The Little API Feature Amazon Wishes it Never Kickstarted

Amazon has cemented itself as a top tier option for charging users thanks to its Amazon Flexible Payments Service API. The crowd-funding site Kickstarter has run hundreds of millions through the API, so it should also get some credit. Although, at Amazon, Kickstarter may get blame instead, having inspired many other sites, which eventually caused Amazon to turn away sites with similar concepts.

The most recent is, which raises funds to buy eBook rights to books that exist only in printed form. The company wrote a blog post after Amazon suspended its account:

Amazon Payments has informed us that they will no longer process pledge payments for, forcing us to suspend all active ungluing campaigns. According to a Senior Account Manager at Amazon, Amazon has decided against “boarding fresh crowdfunding accounts at this time”. Amazon has been providing payment services for, as it does for the popular crowdfunding site Kickstarter.

You might be thinking this shouldn't be a big deal. As far as accepting payments, it's a land of plenty with over 200 payment APIs. However, there's a specific way that Kickstarter and other crowd-funding efforts work. You pledge the money, which is authorized via Amazon. If the project fails to raise money, you are never charged. If the project succeeds, Kickstarter pushes the charge through Amazon using the previous authorization, even though it may have been months before.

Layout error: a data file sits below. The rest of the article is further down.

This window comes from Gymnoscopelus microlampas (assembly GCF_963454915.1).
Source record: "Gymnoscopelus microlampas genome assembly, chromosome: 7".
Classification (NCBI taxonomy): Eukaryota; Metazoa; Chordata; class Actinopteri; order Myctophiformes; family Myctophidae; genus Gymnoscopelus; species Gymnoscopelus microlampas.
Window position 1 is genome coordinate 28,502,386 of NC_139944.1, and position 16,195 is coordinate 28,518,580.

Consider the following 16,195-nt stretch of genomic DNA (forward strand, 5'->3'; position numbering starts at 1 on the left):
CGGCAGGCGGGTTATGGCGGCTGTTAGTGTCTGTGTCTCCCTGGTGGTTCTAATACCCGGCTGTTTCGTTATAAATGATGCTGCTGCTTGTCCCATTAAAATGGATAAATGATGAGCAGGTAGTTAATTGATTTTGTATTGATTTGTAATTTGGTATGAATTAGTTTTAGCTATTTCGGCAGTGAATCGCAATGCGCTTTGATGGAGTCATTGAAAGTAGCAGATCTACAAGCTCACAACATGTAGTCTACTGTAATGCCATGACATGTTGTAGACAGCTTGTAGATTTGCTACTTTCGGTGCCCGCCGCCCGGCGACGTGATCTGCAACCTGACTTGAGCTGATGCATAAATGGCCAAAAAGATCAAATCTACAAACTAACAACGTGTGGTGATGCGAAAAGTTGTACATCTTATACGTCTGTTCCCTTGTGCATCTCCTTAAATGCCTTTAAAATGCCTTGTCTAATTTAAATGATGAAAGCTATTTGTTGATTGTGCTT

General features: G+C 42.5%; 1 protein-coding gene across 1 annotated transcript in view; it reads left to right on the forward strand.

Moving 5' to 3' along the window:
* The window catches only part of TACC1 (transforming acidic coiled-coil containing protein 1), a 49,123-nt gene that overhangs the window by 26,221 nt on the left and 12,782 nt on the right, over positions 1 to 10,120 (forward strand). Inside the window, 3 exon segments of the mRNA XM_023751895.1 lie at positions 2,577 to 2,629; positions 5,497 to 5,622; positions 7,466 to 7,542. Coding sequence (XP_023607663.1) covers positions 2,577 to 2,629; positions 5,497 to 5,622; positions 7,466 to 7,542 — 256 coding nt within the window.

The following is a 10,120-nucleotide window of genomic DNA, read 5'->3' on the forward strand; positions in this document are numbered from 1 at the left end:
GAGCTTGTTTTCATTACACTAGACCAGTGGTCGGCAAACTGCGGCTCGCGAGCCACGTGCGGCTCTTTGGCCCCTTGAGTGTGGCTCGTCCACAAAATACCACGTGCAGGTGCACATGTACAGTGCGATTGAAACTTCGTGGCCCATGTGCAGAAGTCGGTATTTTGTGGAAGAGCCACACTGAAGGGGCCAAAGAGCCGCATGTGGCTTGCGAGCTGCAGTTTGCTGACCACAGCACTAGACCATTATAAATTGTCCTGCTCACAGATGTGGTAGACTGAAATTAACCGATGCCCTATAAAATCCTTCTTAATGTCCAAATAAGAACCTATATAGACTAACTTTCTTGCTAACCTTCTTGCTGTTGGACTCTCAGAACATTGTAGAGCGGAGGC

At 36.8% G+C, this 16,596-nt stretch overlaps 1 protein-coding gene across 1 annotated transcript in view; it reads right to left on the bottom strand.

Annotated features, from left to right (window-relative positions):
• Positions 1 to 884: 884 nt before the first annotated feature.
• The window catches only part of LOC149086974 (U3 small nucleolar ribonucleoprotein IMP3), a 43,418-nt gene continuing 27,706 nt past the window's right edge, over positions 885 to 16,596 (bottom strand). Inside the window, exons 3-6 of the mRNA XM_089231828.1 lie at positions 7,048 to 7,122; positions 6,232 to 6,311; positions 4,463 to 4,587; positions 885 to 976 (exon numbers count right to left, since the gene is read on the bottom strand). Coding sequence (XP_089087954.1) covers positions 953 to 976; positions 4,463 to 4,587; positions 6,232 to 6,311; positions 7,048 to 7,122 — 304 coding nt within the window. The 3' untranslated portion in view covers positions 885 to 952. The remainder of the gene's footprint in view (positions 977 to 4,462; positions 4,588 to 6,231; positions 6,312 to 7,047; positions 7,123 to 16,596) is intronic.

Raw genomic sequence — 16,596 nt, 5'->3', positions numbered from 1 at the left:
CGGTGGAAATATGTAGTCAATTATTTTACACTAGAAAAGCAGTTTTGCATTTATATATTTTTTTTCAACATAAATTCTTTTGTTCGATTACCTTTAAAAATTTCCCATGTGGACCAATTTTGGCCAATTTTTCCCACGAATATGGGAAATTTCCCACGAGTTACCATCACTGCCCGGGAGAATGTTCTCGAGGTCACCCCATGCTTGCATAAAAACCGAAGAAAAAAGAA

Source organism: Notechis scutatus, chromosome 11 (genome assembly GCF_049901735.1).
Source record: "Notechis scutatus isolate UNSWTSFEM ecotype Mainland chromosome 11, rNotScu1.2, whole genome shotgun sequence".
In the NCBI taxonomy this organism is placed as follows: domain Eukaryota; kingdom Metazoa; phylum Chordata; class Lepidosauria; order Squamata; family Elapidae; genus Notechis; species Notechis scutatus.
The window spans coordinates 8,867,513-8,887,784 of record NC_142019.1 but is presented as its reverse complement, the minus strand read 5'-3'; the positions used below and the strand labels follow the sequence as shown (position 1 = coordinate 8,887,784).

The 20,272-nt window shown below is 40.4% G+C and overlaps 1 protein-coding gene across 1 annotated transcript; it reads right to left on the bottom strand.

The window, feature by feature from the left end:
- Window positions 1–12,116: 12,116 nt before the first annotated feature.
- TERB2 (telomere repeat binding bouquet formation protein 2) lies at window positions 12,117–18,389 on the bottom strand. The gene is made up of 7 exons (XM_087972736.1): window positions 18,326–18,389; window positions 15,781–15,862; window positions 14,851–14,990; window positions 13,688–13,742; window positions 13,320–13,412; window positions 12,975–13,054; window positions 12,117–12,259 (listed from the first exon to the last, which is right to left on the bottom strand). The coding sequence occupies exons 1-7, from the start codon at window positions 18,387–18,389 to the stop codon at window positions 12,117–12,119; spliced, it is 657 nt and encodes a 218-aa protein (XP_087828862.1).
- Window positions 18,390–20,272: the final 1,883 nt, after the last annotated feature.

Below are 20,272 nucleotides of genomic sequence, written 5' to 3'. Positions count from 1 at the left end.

Pre-authorization is one of the features that allows Amazon to truthfully call its offering flexible. There's also a good reason other providers don't do it. There's currently $18 million in pledges sitting on Amazon on behalf of Kickstarter alone. That's a lot of fake money. And there may be fraud or regulations issues, as the Hacker News thread notes.

Amazon can't very well suspend Kickstarter without a major PR nightmare, but it may wish it could. So, the next best thing is to remove the option for others. The burgeoning Everything Funded project that aims to be a non-curated Kickstarter received a similar response from Amazon. It chose to use the WePay API.

Kickstarter itself claims that Amazon is its only option. "Amazon... enables our all-or-nothing funding method," says the backer FAQ. "No other credit card processor currently supports our requirements." apparently originally chose PayPal, but could not "convince Paypal that we were a legitimate operation."

When Amazon Payments launched in 2007, we wrote that one of the upsides was that it allowed for commercial use without requiring any special agreements. That's yet another way it's flexible, but it seems the company wishes it could take back that one little feature.

Be sure to read the next Financial article: TradeKing Encourages Innovative Entrepreneurs with API Competition